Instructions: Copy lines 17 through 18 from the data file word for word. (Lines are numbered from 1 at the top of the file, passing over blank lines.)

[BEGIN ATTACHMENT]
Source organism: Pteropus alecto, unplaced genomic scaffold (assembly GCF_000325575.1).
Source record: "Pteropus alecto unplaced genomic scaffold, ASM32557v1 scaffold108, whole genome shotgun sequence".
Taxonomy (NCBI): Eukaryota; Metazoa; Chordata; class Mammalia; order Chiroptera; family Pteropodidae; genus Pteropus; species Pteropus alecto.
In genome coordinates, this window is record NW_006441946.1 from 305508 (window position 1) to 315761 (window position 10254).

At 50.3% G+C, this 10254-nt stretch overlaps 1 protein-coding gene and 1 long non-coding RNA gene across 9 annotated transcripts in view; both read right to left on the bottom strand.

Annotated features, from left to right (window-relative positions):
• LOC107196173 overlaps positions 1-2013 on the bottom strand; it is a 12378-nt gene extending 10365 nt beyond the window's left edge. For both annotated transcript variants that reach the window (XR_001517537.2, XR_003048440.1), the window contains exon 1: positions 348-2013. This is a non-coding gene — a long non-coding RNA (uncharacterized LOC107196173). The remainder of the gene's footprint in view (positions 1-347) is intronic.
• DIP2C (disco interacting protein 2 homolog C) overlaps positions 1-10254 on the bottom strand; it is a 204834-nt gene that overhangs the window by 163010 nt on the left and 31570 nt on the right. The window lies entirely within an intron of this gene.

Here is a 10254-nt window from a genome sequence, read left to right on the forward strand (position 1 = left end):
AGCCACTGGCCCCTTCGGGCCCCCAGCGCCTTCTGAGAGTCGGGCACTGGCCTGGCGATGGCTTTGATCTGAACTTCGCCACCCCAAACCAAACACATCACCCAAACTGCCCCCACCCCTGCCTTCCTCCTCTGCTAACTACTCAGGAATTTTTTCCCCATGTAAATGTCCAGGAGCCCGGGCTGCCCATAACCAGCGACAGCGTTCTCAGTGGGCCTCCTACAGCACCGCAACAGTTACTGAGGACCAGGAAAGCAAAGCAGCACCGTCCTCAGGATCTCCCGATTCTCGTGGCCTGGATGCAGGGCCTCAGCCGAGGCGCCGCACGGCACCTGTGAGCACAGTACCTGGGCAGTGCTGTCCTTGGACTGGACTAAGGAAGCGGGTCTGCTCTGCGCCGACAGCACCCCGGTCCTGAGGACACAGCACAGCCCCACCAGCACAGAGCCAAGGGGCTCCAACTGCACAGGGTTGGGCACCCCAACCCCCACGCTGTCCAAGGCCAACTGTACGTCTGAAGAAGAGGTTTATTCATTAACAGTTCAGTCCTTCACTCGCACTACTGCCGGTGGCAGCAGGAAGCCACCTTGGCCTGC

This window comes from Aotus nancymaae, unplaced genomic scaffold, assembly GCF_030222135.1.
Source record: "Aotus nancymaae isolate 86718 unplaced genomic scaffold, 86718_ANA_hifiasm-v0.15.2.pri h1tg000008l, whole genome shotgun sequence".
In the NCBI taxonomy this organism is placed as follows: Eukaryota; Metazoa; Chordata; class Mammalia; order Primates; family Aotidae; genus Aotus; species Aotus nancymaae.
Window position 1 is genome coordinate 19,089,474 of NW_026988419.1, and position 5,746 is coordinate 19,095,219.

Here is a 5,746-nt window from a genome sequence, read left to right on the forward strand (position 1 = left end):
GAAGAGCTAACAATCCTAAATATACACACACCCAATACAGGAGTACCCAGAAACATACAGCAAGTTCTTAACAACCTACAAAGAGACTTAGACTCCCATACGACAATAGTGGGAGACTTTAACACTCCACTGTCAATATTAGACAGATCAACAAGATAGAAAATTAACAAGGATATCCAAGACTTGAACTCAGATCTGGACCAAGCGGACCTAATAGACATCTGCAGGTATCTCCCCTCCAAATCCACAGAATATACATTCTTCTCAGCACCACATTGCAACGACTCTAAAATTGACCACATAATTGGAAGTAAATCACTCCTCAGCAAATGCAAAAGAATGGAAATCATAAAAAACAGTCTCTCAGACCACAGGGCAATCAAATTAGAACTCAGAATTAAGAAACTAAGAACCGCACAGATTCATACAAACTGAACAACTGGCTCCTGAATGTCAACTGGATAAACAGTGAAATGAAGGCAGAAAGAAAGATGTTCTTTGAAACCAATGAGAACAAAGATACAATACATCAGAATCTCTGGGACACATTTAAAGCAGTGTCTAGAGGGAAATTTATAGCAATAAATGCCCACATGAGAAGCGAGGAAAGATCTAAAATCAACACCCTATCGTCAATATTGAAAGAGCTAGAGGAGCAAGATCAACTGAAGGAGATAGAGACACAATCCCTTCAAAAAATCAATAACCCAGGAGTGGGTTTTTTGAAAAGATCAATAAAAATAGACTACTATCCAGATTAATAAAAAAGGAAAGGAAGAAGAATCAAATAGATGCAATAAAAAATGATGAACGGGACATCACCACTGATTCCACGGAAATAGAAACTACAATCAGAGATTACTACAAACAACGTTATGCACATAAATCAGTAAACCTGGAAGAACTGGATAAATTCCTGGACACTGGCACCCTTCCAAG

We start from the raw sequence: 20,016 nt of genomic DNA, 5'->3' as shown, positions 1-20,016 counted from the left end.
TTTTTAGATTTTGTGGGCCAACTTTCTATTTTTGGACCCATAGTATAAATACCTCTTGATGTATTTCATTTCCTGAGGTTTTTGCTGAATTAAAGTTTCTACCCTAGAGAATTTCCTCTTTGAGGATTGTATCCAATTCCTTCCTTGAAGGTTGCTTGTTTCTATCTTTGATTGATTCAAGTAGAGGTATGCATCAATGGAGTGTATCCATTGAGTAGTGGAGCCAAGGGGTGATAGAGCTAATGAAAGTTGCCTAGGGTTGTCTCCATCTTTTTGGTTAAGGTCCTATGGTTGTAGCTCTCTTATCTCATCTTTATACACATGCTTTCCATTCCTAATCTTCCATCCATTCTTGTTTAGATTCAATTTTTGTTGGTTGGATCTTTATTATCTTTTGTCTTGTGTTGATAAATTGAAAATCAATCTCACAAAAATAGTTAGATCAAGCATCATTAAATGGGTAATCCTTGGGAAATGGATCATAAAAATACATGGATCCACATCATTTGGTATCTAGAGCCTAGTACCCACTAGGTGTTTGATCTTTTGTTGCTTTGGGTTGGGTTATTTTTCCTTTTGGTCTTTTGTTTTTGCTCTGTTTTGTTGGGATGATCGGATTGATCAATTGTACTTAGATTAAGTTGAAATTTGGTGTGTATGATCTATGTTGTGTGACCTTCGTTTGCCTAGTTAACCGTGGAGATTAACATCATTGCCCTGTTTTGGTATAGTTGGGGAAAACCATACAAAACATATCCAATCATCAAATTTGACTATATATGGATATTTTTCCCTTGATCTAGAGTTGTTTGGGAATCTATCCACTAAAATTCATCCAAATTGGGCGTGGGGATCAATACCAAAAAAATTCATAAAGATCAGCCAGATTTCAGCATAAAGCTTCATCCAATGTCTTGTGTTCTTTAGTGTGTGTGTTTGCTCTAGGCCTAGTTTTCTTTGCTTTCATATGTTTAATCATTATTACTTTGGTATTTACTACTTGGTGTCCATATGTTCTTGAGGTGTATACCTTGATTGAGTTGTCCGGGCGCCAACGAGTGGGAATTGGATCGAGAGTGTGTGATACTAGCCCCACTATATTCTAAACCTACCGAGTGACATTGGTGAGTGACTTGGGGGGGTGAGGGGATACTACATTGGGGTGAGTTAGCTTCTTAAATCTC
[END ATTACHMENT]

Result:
We start from the raw sequence: 20,016 nt of genomic DNA, 5'->3' as shown, positions 1-20,016 counted from the left end.
TTTTTAGATTTTGTGGGCCAACTTTCTATTTTTGGACCCATAGTATAAATACCTCTTGATGTATTTCATTTCCTGAGGTTTTTGCTGAATTAAAGTTTCTACCCTAGAGAATTTCCTCTTTGAGGATTGTATCCAATTCCTTCCTTGAAGGTTGCTTGTTTCTATCTTTGATTGATTCAAGTAGAGGTATGCATCAATGGAGTGTATCCATTGAGTAGTGGAGCCAAGGGGTGATAGAGCTAATGAAAGTTGCCTAGGGTTGTCTCCATCTTTTTGGTTAAGGTCCTATGGTTGTAGCTCTCTTATCTCATCTTTATACACATGCTTTCCATTCCTAATCTTCCATCCATTCTTGTTTAGATTCAATTTTTGTTGGTTGGATCTTTATTATCTTTTGTCTTGTGTTGATAAATTGAAAATCAATCTCACAAAAATAGTTAGATCAAGCATCATTAAATGGGTAATCCTTGGGAAATGGATCATAAAAATACATGGATCCACATCATTTGGTATCTAGAGCCTAGTACCCACTAGGTGTTTGATCTTTTGTTGCTTTGGGTTGGGTTATTTTTCCTTTTGGTCTTTTGTTTTTGCTCTGTTTTGTTGGGATGATCGGATTGATCAATTGTACTTAGATTAAGTTGAAATTTGGTGTGTATGATCTATGTTGTGTGACCTTCGTTTGCCTAGTTAACCGTGGAGATTAACATCATTGCCCTGTTTTGGTATAGTTGGGGAAAACCATACAAAACATATCCAATCATCAAATTTGACTATATATGGATATTTTTCCCTTGATCTAGAGTTGTTTGGGAATCTATCCACTAAAATTCATCCAAATTGGGCGTGGGGATCAATACCAAAAAAATTCATAAAGATCAGCCAGATTTCAGCATAAAGCTTCATCCAATGTCTTGTGTTCTTTAGTGTGTGTGTTTGCTCTAGGCCTAGTTTTCTTTGCTTTCATATGTTTAATCATTATTACTTTGGTATTTACTACTTGGTGTCCATATGTTCTTGAGGTGTATACCTTGATTGAGTTGTCCGGGCGCCAACGAGTGGGAATTGGATCGAGAGTGTGTGATACTAGCCCCACTATATTCTAAACCTACCGAGTGACATTGGTGAGTGACTTGGGGGGGTGAGGGGATACTACATTGGGGTGAGTTAGCTTCTTAAATCTC